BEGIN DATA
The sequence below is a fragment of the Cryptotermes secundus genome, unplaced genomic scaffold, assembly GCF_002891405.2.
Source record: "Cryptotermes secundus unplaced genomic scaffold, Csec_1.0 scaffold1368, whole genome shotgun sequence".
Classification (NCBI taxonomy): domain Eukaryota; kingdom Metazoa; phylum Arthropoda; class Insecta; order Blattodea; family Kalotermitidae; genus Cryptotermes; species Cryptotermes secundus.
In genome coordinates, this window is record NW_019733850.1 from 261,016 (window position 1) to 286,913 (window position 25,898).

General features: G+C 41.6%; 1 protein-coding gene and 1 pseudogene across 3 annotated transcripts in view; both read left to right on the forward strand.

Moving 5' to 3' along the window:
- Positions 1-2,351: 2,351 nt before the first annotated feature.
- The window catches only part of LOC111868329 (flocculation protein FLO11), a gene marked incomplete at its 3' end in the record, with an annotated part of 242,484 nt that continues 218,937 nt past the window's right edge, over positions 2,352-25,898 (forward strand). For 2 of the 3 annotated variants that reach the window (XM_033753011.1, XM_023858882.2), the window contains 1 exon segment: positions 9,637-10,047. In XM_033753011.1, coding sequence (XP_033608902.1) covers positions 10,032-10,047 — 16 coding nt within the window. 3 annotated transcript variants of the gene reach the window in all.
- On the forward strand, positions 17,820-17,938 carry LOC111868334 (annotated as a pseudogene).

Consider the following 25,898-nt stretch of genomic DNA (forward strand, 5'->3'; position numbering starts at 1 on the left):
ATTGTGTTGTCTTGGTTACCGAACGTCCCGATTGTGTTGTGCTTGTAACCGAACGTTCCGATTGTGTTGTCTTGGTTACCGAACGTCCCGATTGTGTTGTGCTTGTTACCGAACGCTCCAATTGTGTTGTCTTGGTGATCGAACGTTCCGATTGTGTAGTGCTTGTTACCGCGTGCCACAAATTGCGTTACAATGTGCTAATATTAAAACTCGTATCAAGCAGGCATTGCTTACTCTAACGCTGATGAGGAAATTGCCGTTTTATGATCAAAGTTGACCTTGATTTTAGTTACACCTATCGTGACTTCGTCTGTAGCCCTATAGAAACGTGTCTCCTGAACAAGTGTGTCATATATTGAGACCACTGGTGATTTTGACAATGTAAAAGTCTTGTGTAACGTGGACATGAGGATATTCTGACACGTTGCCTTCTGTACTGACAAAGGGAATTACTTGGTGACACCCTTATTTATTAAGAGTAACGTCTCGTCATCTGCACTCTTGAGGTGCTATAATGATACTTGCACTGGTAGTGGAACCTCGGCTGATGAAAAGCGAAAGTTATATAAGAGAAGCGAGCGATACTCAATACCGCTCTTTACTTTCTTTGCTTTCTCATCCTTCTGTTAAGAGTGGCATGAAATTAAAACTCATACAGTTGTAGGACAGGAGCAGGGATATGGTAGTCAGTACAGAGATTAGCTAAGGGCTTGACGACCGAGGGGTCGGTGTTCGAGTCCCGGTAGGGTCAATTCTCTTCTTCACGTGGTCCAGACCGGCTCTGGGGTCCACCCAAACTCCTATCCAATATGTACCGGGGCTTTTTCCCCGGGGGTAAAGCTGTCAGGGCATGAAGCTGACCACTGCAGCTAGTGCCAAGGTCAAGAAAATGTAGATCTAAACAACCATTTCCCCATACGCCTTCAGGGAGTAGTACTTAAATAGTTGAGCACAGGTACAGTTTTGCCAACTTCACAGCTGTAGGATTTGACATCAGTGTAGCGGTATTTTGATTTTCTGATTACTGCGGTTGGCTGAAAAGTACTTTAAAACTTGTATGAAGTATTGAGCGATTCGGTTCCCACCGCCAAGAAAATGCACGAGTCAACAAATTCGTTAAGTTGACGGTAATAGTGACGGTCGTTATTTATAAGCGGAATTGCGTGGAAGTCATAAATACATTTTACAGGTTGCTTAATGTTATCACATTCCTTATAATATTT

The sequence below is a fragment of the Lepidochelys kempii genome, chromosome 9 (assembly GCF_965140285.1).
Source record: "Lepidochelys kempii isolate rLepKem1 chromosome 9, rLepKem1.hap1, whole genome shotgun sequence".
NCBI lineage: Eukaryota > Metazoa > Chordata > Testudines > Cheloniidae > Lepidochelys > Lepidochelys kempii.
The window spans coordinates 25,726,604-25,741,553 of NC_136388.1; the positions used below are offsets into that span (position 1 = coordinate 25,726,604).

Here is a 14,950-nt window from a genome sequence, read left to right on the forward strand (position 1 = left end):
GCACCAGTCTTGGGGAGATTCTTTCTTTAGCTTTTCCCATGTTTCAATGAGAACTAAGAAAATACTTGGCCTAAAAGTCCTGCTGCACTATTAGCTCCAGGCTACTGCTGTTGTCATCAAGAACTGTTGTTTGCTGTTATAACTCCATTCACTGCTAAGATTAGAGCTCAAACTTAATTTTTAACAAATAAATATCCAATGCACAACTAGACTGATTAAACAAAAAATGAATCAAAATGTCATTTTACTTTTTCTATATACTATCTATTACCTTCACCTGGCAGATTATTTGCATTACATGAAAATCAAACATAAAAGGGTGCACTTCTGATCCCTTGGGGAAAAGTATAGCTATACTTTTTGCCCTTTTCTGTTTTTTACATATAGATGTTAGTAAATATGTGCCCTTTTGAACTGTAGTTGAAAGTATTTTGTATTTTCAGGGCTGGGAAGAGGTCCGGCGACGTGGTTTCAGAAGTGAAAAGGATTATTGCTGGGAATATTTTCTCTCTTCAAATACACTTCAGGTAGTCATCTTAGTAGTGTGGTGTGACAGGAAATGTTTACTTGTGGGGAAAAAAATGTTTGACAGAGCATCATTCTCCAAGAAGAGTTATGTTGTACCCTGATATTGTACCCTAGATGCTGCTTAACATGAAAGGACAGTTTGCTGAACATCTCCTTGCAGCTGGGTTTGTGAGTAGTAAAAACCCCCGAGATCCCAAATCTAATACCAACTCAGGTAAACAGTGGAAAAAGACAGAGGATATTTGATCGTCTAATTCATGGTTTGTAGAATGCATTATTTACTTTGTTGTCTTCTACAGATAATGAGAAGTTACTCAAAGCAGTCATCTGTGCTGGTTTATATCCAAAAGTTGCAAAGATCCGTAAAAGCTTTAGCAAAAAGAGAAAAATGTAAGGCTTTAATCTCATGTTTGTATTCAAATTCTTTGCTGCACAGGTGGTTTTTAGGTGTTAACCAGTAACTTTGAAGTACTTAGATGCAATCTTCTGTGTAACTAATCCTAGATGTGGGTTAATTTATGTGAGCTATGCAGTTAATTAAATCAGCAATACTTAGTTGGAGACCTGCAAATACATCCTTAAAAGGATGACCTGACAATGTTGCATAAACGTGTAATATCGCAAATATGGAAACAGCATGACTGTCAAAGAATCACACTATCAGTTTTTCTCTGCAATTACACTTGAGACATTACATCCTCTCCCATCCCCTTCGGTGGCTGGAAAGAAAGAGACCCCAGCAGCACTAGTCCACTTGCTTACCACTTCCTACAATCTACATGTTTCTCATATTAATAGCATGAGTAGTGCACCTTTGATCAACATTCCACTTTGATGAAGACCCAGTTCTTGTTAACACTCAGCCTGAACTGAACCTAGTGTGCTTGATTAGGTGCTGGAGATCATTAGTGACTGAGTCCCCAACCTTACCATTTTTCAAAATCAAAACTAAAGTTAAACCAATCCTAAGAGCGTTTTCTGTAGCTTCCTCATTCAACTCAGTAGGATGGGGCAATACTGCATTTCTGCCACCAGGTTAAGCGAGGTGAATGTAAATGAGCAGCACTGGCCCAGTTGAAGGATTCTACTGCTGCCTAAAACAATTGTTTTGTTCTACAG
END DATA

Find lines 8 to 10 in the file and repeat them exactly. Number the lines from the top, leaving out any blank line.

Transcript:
- The window catches only part of LOC111868329 (flocculation protein FLO11), a gene marked incomplete at its 3' end in the record, with an annotated part of 242,484 nt that continues 218,937 nt past the window's right edge, over positions 2,352-25,898 (forward strand). For 2 of the 3 annotated variants that reach the window (XM_033753011.1, XM_023858882.2), the window contains 1 exon segment: positions 9,637-10,047. In XM_033753011.1, coding sequence (XP_033608902.1) covers positions 10,032-10,047 — 16 coding nt within the window. 3 annotated transcript variants of the gene reach the window in all.
- On the forward strand, positions 17,820-17,938 carry LOC111868334 (annotated as a pseudogene).

Consider the following 25,898-nt stretch of genomic DNA (forward strand, 5'->3'; position numbering starts at 1 on the left):